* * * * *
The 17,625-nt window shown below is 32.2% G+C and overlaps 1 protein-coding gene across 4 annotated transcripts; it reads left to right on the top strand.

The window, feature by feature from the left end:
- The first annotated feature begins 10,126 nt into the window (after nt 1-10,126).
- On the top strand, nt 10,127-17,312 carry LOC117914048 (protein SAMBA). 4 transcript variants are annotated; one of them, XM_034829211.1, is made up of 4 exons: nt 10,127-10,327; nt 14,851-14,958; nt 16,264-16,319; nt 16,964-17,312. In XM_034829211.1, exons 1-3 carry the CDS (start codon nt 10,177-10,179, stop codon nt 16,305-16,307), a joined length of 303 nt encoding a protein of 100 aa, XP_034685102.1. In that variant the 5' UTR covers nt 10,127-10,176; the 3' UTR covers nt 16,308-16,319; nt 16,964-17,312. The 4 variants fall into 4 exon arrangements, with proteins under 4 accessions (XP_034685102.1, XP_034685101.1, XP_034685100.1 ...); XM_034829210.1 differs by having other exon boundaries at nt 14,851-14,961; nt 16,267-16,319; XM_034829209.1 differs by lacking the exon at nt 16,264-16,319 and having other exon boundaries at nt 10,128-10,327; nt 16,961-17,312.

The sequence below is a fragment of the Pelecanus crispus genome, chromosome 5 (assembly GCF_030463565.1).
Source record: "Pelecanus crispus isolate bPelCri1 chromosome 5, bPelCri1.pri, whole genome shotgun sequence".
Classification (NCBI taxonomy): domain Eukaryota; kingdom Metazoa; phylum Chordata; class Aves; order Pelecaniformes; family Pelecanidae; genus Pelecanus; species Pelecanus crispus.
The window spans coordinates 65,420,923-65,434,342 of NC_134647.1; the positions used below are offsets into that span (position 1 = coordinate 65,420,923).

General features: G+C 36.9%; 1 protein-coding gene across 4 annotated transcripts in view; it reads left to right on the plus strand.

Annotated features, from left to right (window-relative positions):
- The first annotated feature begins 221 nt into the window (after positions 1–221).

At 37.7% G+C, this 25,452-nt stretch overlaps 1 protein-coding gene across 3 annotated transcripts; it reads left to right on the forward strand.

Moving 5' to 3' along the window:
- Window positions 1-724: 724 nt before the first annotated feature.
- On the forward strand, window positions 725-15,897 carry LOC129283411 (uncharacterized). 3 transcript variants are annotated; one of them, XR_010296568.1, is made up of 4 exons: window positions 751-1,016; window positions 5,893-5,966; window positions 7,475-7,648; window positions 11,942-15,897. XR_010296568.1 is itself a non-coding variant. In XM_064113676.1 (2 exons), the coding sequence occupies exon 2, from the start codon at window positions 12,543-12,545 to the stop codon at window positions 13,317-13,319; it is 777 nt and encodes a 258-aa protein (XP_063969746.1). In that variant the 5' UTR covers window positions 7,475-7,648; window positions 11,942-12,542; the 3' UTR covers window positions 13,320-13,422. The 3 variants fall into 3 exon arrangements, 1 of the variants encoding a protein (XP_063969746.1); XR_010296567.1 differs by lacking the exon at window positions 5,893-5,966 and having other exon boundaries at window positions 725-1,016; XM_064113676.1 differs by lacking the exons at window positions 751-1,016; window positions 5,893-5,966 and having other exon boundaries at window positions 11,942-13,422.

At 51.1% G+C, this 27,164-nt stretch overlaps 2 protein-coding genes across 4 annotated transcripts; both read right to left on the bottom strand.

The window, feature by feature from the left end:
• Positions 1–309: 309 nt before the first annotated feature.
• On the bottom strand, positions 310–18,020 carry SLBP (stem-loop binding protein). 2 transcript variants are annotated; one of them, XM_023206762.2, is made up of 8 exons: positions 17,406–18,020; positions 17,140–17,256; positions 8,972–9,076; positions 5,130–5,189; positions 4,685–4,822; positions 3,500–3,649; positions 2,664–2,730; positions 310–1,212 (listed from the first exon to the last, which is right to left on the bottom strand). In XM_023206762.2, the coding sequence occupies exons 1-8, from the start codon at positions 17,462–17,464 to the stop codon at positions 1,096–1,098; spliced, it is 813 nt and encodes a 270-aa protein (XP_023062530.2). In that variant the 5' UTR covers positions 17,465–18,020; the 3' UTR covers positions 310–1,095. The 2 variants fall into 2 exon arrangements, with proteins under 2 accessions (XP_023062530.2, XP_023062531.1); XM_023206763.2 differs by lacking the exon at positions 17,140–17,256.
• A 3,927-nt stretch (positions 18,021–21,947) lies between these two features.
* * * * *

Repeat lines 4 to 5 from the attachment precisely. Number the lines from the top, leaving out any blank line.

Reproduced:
- On the top strand, nt 10,127-17,312 carry LOC117914048 (protein SAMBA). 4 transcript variants are annotated; one of them, XM_034829211.1, is made up of 4 exons: nt 10,127-10,327; nt 14,851-14,958; nt 16,264-16,319; nt 16,964-17,312. In XM_034829211.1, exons 1-3 carry the CDS (start codon nt 10,177-10,179, stop codon nt 16,305-16,307), a joined length of 303 nt encoding a protein of 100 aa, XP_034685102.1. In that variant the 5' UTR covers nt 10,127-10,176; the 3' UTR covers nt 16,308-16,319; nt 16,964-17,312. The 4 variants fall into 4 exon arrangements, with proteins under 4 accessions (XP_034685102.1, XP_034685101.1, XP_034685100.1 ...); XM_034829210.1 differs by having other exon boundaries at nt 14,851-14,961; nt 16,267-16,319; XM_034829209.1 differs by lacking the exon at nt 16,264-16,319 and having other exon boundaries at nt 10,128-10,327; nt 16,961-17,312.

The sequence below is a fragment of the Pelecanus crispus genome, chromosome 5 (assembly GCF_030463565.1).